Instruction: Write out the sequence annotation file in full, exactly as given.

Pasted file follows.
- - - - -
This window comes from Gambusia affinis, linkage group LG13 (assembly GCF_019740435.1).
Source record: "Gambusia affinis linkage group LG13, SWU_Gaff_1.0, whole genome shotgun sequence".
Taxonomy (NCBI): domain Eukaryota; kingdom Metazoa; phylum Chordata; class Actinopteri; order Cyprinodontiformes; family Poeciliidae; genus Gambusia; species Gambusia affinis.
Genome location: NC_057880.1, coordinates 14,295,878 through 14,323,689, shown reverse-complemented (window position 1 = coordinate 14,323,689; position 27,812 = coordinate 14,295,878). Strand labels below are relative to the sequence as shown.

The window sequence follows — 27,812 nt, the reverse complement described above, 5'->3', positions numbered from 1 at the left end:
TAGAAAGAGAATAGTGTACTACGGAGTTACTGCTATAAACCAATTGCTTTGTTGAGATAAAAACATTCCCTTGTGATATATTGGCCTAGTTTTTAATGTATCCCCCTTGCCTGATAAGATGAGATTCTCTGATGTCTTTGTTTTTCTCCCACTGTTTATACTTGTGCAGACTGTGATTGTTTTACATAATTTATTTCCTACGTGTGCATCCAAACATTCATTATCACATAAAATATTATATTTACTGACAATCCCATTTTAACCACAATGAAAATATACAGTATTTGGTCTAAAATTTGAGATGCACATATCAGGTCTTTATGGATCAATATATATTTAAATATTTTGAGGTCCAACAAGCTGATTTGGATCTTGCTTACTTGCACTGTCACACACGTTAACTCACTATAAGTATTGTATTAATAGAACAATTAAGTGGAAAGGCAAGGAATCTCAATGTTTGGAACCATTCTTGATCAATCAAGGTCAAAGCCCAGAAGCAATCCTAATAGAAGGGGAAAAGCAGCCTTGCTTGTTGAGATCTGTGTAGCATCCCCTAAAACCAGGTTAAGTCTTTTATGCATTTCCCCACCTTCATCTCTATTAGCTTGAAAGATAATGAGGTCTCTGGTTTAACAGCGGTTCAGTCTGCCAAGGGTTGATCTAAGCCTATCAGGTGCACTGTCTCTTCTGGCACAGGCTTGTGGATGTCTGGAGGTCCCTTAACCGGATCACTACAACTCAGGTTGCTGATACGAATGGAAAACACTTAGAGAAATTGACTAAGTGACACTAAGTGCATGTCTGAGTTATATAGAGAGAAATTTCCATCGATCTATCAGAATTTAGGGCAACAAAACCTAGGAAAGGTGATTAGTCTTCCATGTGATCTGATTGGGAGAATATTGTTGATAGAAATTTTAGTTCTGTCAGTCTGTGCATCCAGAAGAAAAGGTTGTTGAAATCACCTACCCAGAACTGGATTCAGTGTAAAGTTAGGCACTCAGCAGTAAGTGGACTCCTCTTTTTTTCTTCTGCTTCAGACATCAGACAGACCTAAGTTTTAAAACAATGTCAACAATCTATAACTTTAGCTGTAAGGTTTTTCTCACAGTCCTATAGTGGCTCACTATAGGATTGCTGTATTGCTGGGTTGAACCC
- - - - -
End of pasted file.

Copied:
This window comes from Gambusia affinis, linkage group LG13 (assembly GCF_019740435.1).
Source record: "Gambusia affinis linkage group LG13, SWU_Gaff_1.0, whole genome shotgun sequence".
Taxonomy (NCBI): domain Eukaryota; kingdom Metazoa; phylum Chordata; class Actinopteri; order Cyprinodontiformes; family Poeciliidae; genus Gambusia; species Gambusia affinis.
Genome location: NC_057880.1, coordinates 14,295,878 through 14,323,689, shown reverse-complemented (window position 1 = coordinate 14,323,689; position 27,812 = coordinate 14,295,878). Strand labels below are relative to the sequence as shown.

The window sequence follows — 27,812 nt, the reverse complement described above, 5'->3', positions numbered from 1 at the left end:
TAGAAAGAGAATAGTGTACTACGGAGTTACTGCTATAAACCAATTGCTTTGTTGAGATAAAAACATTCCCTTGTGATATATTGGCCTAGTTTTTAATGTATCCCCCTTGCCTGATAAGATGAGATTCTCTGATGTCTTTGTTTTTCTCCCACTGTTTATACTTGTGCAGACTGTGATTGTTTTACATAATTTATTTCCTACGTGTGCATCCAAACATTCATTATCACATAAAATATTATATTTACTGACAATCCCATTTTAACCACAATGAAAATATACAGTATTTGGTCTAAAATTTGAGATGCACATATCAGGTCTTTATGGATCAATATATATTTAAATATTTTGAGGTCCAACAAGCTGATTTGGATCTTGCTTACTTGCACTGTCACACACGTTAACTCACTATAAGTATTGTATTAATAGAACAATTAAGTGGAAAGGCAAGGAATCTCAATGTTTGGAACCATTCTTGATCAATCAAGGTCAAAGCCCAGAAGCAATCCTAATAGAAGGGGAAAAGCAGCCTTGCTTGTTGAGATCTGTGTAGCATCCCCTAAAACCAGGTTAAGTCTTTTATGCATTTCCCCACCTTCATCTCTATTAGCTTGAAAGATAATGAGGTCTCTGGTTTAACAGCGGTTCAGTCTGCCAAGGGTTGATCTAAGCCTATCAGGTGCACTGTCTCTTCTGGCACAGGCTTGTGGATGTCTGGAGGTCCCTTAACCGGATCACTACAACTCAGGTTGCTGATACGAATGGAAAACACTTAGAGAAATTGACTAAGTGACACTAAGTGCATGTCTGAGTTATATAGAGAGAAATTTCCATCGATCTATCAGAATTTAGGGCAACAAAACCTAGGAAAGGTGATTAGTCTTCCATGTGATCTGATTGGGAGAATATTGTTGATAGAAATTTTAGTTCTGTCAGTCTGTGCATCCAGAAGAAAAGGTTGTTGAAATCACCTACCCAGAACTGGATTCAGTGTAAAGTTAGGCACTCAGCAGTAAGTGGACTCCTCTTTTTTTCTTCTGCTTCAGACATCAGACAGACCTAAGTTTTAAAACAATGTCAACAATCTATAACTTTAGCTGTAAGGTTTTTCTCACAGTCCTATAGTGGCTCACTATAGGATTGCTGTATTGCTGGGTTGAACCC